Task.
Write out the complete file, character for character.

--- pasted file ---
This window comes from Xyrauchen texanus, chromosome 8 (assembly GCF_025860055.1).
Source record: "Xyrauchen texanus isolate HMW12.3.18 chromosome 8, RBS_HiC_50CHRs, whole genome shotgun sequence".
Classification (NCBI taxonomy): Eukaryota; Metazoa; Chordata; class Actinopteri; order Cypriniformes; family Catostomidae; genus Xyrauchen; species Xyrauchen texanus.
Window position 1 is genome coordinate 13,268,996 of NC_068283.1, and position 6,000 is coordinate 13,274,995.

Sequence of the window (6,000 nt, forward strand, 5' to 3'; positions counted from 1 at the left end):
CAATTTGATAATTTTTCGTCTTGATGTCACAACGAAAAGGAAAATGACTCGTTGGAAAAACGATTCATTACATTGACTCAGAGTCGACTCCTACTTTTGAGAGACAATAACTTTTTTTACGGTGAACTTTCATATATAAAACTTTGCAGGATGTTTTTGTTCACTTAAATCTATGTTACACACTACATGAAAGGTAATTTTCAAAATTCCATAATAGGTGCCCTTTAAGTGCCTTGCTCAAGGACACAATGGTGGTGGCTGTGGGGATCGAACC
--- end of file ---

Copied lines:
This window comes from Xyrauchen texanus, chromosome 8 (assembly GCF_025860055.1).
Source record: "Xyrauchen texanus isolate HMW12.3.18 chromosome 8, RBS_HiC_50CHRs, whole genome shotgun sequence".
Classification (NCBI taxonomy): Eukaryota; Metazoa; Chordata; class Actinopteri; order Cypriniformes; family Catostomidae; genus Xyrauchen; species Xyrauchen texanus.
Window position 1 is genome coordinate 13,268,996 of NC_068283.1, and position 6,000 is coordinate 13,274,995.

Sequence of the window (6,000 nt, forward strand, 5' to 3'; positions counted from 1 at the left end):
CAATTTGATAATTTTTCGTCTTGATGTCACAACGAAAAGGAAAATGACTCGTTGGAAAAACGATTCATTACATTGACTCAGAGTCGACTCCTACTTTTGAGAGACAATAACTTTTTTTACGGTGAACTTTCATATATAAAACTTTGCAGGATGTTTTTGTTCACTTAAATCTATGTTACACACTACATGAAAGGTAATTTTCAAAATTCCATAATAGGTGCCCTTTAAGTGCCTTGCTCAAGGACACAATGGTGGTGGCTGTGGGGATCGAACC